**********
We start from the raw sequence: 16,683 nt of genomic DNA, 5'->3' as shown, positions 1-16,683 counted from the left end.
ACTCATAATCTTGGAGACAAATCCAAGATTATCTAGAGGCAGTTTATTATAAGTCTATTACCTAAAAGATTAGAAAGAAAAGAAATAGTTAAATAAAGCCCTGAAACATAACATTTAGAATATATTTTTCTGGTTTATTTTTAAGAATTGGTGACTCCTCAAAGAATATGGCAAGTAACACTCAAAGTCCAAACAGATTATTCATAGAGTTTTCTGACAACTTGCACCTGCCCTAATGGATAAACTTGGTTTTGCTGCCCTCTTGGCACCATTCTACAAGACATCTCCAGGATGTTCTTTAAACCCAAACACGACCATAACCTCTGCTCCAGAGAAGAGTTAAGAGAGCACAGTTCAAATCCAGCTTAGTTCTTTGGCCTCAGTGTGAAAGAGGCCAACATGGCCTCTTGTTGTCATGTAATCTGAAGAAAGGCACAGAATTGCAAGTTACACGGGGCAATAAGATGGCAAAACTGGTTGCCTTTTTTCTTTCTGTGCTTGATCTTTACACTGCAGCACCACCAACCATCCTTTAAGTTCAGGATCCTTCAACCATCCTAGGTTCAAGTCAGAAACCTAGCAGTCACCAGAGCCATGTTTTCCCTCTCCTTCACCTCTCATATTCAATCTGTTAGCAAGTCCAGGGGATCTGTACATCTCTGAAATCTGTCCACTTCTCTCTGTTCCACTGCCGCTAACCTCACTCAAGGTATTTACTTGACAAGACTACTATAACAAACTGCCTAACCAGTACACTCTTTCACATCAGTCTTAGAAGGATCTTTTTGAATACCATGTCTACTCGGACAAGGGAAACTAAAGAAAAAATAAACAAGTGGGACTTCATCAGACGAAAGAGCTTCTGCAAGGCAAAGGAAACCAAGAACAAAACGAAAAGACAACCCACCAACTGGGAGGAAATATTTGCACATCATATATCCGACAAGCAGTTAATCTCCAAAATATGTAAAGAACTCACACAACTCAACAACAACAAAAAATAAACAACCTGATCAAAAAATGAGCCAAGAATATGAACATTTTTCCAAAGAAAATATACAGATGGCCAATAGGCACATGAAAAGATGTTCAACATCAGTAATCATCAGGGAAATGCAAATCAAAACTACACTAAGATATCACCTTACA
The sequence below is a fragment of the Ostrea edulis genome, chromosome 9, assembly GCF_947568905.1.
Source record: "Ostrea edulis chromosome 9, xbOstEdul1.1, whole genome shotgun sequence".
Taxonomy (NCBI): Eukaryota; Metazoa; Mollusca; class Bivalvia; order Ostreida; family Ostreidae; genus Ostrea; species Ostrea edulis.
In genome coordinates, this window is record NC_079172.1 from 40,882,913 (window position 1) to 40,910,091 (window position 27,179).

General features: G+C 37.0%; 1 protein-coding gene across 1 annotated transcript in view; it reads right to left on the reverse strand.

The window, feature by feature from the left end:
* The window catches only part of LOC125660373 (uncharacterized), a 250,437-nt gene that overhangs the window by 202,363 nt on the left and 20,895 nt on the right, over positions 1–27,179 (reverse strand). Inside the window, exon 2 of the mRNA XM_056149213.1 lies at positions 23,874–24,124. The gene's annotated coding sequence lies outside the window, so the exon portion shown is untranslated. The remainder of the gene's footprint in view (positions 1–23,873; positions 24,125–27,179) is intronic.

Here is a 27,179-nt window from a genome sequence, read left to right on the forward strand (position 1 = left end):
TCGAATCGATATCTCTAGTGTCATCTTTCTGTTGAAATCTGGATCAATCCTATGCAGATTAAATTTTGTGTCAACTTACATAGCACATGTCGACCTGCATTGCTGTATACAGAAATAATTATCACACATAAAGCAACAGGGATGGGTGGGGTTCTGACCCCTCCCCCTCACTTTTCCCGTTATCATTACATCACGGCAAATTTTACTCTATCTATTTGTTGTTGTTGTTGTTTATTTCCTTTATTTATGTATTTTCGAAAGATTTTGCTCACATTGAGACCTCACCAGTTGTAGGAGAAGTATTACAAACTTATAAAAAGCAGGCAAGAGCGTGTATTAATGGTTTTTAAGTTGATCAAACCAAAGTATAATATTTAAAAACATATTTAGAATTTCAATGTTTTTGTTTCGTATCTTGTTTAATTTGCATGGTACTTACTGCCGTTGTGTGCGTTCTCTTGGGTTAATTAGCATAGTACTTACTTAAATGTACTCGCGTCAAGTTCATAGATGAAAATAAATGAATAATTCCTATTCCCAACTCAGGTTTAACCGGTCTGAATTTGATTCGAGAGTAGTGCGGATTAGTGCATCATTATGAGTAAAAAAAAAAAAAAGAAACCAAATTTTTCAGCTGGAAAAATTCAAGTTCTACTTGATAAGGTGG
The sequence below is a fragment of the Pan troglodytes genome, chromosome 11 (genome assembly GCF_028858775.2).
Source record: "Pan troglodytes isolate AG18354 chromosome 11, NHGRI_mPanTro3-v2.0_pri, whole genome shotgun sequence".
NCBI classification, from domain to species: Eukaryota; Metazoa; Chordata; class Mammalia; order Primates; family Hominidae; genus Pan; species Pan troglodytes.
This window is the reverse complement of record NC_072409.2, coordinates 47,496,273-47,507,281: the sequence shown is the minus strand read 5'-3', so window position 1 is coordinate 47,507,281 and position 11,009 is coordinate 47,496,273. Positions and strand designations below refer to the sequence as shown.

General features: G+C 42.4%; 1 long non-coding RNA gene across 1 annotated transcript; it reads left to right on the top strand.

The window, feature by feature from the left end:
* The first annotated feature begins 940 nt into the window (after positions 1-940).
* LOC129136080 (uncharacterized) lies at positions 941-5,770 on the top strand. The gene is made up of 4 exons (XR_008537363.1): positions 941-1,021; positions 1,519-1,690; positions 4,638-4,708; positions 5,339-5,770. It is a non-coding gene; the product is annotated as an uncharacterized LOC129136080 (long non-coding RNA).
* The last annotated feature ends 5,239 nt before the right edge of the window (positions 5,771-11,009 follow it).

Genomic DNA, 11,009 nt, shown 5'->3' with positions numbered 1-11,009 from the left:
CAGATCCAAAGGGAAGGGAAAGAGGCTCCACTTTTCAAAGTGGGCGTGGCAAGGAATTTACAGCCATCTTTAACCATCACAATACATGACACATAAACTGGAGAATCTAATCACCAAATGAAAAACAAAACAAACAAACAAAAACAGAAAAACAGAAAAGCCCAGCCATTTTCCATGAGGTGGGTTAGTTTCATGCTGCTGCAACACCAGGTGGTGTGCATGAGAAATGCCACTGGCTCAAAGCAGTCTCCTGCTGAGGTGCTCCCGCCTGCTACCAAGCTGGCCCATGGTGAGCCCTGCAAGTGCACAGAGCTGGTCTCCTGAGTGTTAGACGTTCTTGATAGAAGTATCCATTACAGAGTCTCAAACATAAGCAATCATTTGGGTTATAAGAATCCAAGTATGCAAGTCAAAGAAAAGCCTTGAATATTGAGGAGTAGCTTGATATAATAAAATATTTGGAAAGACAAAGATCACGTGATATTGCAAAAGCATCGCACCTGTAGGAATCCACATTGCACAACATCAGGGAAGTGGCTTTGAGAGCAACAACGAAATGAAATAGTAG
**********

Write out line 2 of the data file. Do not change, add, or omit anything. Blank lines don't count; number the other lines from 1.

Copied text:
ACTCATAATCTTGGAGACAAATCCAAGATTATCTAGAGGCAGTTTATTATAAGTCTATTACCTAAAAGATTAGAAAGAAAAGAAATAGTTAAATAAAGCCCTGAAACATAACATTTAGAATATATTTTTCTGGTTTATTTTTAAGAATTGGTGACTCCTCAAAGAATATGGCAAGTAACACTCAAAGTCCAAACAGATTATTCATAGAGTTTTCTGACAACTTGCACCTGCCCTAATGGATAAACTTGGTTTTGCTGCCCTCTTGGCACCATTCTACAAGACATCTCCAGGATGTTCTTTAAACCCAAACACGACCATAACCTCTGCTCCAGAGAAGAGTTAAGAGAGCACAGTTCAAATCCAGCTTAGTTCTTTGGCCTCAGTGTGAAAGAGGCCAACATGGCCTCTTGTTGTCATGTAATCTGAAGAAAGGCACAGAATTGCAAGTTACACGGGGCAATAAGATGGCAAAACTGGTTGCCTTTTTTCTTTCTGTGCTTGATCTTTACACTGCAGCACCACCAACCATCCTTTAAGTTCAGGATCCTTCAACCATCCTAGGTTCAAGTCAGAAACCTAGCAGTCACCAGAGCCATGTTTTCCCTCTCCTTCACCTCTCATATTCAATCTGTTAGCAAGTCCAGGGGATCTGTACATCTCTGAAATCTGTCCACTTCTCTCTGTTCCACTGCCGCTAACCTCACTCAAGGTATTTACTTGACAAGACTACTATAACAAACTGCCTAACCAGTACACTCTTTCACATCAGTCTTAGAAGGATCTTTTTGAATACCATGTCTACTCGGACAAGGGAAACTAAAGAAAAAATAAACAAGTGGGACTTCATCAGACGAAAGAGCTTCTGCAAGGCAAAGGAAACCAAGAACAAAACGAAAAGACAACCCACCAACTGGGAGGAAATATTTGCACATCATATATCCGACAAGCAGTTAATCTCCAAAATATGTAAAGAACTCACACAACTCAACAACAACAAAAAATAAACAACCTGATCAAAAAATGAGCCAAGAATATGAACATTTTTCCAAAGAAAATATACAGATGGCCAATAGGCACATGAAAAGATGTTCAACATCAGTAATCATCAGGGAAATGCAAATCAAAACTACACTAAGATATCACCTTACA